Locative Media Gallery
||Shoot me if you can||sunTracer||Tactical Sound Garden||The Walking Project|
|The Walking Project: Desire
Lines, Walking and Mapping Across Continents
by Erika Block & Hilary Ramsden
Woodbridge Detroit: participants look at satellite images of a neighborhood before a walk through
Woodbridge in Detroit, March 2005
Copyright © Erika Block & Hilary Ramsden
|Our ideas about the practice and possibilities of walking and performance have evolved with this project. We have been asking ourselves how this work operates both off and on stage, how a growing body of research can be applied across disciplines, and how it crosses, or maybe even erases, boundaries between art and everyday life, between people from different places, and across hierarchies of “experts” and “community participants”.|
Students from Woodlands Primary School on a walk through their neighborhood in Pietermaritzburg, KwaZulu-Natal, July 2005.
Copyright © Erika Block & Hilary Ramsden
like the desire lines we’re investigating, our walking events and
experiences refill these absences and reclaim forgotten actions from the
past, in the present. We explore the paths made by people who walk across
vacant lots in Detroit and across fields in South Africa -- and what connects
them. We look at how people make their own paths; how and why people’s
paths cross; how they are formed through culture, geography, language, economics
and love; and how changing patterns of movement alter perceptions, attitudes
and lives. The stories of these walkers and these communities inhabit the
paths of the project – through performance, conversation, installation
and mapping, literally and figuratively connecting people who live 8,700
Michel de Certeau writes that “ … the operations of walking on can be traced on city maps in such a way as to transcribe their paths…But these thick or thin curves only refer, like words, to the absence of what has passed by. Surveys of routes miss what was: the act itself of passing by…The trace left behind is substituted for the practice…It exhibits the (voracious) property that the geographical system has of being able to transform action into legibility, but in doing so it causes a way of being in the world to be forgotten."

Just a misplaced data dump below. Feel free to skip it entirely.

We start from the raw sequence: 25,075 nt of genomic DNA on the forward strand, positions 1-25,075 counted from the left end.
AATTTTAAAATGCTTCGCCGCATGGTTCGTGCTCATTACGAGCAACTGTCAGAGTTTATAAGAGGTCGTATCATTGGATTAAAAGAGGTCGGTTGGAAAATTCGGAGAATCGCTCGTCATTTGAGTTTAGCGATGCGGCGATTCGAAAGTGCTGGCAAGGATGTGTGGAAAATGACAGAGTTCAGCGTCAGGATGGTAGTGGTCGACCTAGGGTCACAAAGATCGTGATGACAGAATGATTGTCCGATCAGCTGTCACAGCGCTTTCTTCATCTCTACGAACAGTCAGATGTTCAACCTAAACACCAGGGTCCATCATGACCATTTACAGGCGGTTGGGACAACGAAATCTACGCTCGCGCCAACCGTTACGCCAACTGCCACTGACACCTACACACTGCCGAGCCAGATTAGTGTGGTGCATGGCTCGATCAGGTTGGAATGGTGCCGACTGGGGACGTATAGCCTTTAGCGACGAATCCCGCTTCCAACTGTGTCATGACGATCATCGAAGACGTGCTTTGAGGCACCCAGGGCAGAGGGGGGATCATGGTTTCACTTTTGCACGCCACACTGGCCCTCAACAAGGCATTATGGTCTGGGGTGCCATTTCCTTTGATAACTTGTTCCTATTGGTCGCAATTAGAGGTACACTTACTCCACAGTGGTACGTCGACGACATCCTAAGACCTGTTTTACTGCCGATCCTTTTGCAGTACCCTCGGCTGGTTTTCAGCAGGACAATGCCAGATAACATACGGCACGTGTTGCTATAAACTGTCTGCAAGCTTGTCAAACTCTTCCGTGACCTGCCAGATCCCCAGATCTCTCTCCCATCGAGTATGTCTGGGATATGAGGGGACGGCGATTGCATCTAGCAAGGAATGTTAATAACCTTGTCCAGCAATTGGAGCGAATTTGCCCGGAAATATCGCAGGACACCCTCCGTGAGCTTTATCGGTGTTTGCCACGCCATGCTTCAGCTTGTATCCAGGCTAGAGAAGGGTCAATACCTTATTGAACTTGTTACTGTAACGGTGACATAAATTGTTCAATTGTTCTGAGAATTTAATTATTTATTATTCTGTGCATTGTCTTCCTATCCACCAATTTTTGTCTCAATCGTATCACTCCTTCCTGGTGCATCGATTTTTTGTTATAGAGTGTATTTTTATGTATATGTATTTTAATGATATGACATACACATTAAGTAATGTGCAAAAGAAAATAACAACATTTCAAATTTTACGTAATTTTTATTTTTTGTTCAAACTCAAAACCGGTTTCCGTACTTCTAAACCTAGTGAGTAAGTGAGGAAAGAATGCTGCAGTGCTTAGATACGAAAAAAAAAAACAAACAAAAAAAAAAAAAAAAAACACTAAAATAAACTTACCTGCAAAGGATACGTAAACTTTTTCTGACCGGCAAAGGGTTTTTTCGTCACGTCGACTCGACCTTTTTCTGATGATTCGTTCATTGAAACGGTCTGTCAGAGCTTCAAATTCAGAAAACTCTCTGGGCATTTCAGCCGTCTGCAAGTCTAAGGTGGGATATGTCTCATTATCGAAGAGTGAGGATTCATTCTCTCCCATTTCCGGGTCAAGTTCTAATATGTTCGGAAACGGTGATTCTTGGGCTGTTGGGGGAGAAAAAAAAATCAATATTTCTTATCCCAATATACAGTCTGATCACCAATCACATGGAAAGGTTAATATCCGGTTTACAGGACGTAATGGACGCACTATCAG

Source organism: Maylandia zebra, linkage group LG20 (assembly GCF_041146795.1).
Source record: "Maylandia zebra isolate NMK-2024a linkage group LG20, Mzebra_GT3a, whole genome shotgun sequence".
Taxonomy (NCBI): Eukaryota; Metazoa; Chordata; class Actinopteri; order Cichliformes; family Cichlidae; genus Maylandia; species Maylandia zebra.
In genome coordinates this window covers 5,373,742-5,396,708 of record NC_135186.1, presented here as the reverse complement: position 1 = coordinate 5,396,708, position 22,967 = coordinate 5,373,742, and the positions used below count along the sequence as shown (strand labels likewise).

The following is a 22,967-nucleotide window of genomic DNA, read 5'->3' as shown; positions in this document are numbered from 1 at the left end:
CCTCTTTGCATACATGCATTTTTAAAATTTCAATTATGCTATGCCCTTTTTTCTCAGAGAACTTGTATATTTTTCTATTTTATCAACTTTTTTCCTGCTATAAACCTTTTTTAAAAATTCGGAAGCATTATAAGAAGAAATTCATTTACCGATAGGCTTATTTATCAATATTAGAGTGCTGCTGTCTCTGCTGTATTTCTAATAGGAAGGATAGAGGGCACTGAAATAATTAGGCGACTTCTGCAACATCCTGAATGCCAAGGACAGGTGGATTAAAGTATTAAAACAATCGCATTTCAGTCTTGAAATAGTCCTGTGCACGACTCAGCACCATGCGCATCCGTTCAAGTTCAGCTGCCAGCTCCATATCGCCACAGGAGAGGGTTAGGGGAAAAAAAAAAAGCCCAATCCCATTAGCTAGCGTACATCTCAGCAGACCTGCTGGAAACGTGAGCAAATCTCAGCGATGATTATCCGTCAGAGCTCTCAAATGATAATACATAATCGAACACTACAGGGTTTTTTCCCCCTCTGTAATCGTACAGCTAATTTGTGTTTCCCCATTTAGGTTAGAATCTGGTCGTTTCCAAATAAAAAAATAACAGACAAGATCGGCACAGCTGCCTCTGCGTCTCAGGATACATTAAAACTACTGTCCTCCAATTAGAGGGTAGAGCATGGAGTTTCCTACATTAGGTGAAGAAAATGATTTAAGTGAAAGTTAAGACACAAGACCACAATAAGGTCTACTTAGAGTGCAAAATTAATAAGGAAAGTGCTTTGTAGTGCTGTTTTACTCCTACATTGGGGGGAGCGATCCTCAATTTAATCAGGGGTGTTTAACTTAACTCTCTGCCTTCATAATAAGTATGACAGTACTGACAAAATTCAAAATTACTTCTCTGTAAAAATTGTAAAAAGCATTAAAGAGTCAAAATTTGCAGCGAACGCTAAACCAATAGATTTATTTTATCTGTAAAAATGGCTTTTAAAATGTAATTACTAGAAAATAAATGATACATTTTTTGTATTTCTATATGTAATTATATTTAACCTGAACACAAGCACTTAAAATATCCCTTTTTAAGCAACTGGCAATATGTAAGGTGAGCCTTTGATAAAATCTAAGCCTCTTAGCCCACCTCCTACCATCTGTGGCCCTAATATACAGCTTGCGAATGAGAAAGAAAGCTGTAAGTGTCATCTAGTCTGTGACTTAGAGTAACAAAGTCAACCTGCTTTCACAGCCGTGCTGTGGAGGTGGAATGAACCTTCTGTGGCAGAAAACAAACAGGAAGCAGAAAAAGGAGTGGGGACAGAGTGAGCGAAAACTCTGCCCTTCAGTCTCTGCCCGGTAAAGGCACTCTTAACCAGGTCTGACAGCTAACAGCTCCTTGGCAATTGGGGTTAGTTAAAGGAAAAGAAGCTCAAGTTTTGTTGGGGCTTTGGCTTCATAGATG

shaped a series of workshops and improvisation sessions around the themes
of walking, geography and place. We’ve been collecting stories with
elders, high-school students and the people we’ve taken walks with
in rural areas and urban neighborhoods. We’ve been making connections
between walking and thinking, evolution and history, class, race and political
We’ve participated in six exchanges between South Africa and Detroit since 1997. These residencies have generated questions about whether Detroit and KwaZulu-Natal are on parallel paths of redevelopment and redefinition, in spite of the vast differences between these two places. And while there may not be any answers, the conversations recur enough for us to keep exploring. There is something worth capturing here – beyond the ephemera of our performances and the shifting geographies of KwaZulu-Natal and Detroit.
Through a series of ongoing GPS walking workshops, in collaboration with the University of Michigan Map Library, we are collecting geocoded drawings, notes, photographs, video and audio material from walks in both countries, with walkers from many different backgrounds, each gathering their own information in Detroit and KwaZulu-Natal. The next phase of the Walking Project uses locative technology to augment our work process, providing new tools with which collaborators near and far can create maps of desire lines and other ephemeral territories we encounter on our walks, imbued with local stories and significance, using alternative audio and visual representations in place of, or along with, conventional cartography. For more information, please visit: http://tinyurl.com/89p6j
Walk & Squawk facilitates collaborative creation processes with both professional artists and community participants. We take source material from everyday actions and attempt to make pieces that reflect the voices of all the artists involved as we explore the material together. The result is often described as collage – a nonlinear tapestry of images, text, movement and sound. We blur boundaries between disciplines and work to create an environment that provides opportunities for invention and surprise, imagination and play.
After its premiere in Detroit, The Walking Project will be available for residency-based touring. Block and Ramsden are also facilitating community walking and mapping workshops separately from the performance.
Disclaimer Advertise Copyright © 1993 - 2006 Leonardo Electronic Almanac